“As I saw it, all my mother's life, my father held her down, like lead strapped to her ankles.
She was buoyant by nature; she wanted to travel, go to the theater, go to museums. What he wanted was to lie on the couch with the Times over his face, so that death, when it came, wouldn't seem a significant change.”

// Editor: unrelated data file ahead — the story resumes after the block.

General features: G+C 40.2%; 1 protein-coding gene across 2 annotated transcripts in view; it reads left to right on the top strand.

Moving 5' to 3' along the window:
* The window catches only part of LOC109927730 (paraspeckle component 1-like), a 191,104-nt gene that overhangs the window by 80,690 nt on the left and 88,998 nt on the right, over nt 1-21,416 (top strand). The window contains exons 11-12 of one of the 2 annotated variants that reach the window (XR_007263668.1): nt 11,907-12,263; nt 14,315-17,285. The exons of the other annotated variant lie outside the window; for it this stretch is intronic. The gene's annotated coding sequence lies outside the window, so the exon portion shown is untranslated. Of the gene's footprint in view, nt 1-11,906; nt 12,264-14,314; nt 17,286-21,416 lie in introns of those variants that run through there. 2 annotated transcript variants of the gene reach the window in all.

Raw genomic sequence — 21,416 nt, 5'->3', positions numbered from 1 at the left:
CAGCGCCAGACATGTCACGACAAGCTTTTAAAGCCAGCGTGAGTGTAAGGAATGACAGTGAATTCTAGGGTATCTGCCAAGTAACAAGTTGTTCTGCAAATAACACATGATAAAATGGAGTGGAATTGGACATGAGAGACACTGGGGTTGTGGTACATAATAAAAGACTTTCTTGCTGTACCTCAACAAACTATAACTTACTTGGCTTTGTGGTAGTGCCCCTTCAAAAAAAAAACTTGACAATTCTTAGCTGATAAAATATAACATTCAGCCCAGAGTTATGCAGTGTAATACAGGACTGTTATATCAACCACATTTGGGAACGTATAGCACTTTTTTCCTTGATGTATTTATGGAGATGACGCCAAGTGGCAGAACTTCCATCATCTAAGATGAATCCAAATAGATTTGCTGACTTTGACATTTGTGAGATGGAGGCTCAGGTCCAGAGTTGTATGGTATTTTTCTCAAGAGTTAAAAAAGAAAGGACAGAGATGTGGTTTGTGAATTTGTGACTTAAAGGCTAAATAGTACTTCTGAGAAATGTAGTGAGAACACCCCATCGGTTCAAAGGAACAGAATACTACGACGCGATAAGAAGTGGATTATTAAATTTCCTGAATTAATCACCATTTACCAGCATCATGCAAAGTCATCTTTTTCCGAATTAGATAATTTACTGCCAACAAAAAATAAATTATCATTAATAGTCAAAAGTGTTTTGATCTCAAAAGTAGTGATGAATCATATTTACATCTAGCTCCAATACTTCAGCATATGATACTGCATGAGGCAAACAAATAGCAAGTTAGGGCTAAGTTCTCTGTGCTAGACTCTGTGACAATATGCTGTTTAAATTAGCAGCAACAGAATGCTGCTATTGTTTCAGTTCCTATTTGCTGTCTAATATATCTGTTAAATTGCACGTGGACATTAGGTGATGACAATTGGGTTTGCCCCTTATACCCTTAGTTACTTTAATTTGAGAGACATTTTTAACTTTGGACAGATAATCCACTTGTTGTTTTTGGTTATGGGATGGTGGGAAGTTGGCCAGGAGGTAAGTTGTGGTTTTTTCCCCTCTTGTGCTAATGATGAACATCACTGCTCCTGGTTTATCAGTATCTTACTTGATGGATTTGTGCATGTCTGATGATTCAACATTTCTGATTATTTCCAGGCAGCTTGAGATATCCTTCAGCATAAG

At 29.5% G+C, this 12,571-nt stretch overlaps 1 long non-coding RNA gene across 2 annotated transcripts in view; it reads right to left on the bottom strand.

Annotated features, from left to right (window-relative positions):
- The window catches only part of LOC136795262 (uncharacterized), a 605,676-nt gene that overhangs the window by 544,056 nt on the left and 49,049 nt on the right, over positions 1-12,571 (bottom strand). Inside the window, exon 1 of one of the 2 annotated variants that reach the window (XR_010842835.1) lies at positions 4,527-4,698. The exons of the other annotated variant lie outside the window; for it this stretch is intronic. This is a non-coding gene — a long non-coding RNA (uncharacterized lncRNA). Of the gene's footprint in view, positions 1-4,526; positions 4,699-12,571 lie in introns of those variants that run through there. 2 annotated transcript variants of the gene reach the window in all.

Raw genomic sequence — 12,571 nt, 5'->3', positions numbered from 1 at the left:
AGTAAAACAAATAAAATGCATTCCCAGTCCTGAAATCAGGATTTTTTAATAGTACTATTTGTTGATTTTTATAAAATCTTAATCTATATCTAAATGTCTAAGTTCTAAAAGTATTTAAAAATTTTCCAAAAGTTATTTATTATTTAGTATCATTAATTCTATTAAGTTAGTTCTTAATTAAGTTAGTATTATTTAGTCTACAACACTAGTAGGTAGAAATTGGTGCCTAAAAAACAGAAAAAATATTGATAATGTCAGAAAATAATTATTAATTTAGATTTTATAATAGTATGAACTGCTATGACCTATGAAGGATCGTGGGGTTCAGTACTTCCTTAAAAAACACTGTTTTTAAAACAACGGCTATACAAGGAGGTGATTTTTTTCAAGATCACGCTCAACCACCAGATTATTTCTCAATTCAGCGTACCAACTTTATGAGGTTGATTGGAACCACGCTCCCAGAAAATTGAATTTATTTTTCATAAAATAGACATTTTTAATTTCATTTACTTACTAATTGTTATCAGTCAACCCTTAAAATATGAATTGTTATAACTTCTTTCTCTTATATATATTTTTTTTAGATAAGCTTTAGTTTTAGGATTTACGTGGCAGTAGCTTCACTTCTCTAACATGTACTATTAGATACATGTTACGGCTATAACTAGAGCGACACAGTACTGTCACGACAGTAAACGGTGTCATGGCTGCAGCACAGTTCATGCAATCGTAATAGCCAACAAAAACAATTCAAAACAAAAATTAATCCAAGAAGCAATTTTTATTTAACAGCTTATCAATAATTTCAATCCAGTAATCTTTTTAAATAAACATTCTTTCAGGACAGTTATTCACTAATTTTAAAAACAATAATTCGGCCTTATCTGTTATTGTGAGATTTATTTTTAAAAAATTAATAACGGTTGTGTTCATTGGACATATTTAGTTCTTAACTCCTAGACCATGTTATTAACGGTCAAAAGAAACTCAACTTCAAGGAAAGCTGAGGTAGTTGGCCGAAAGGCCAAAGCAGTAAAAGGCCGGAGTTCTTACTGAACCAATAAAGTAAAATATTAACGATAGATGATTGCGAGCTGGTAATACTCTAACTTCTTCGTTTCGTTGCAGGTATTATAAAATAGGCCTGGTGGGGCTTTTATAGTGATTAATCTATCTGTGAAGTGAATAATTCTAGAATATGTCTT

“Do you like me?” No answer. Silence bounced, fell off his tongue and sat between us and clogged my throat. It slaughtered my trust. It tore cigarettes out of my mouth. We exchanged blind words, and I did not cry, I did not beg, but blackness filled my ears, blackness lunged in my heart, and something that had been good, a sort of kindly oxygen, turned into a gas oven.”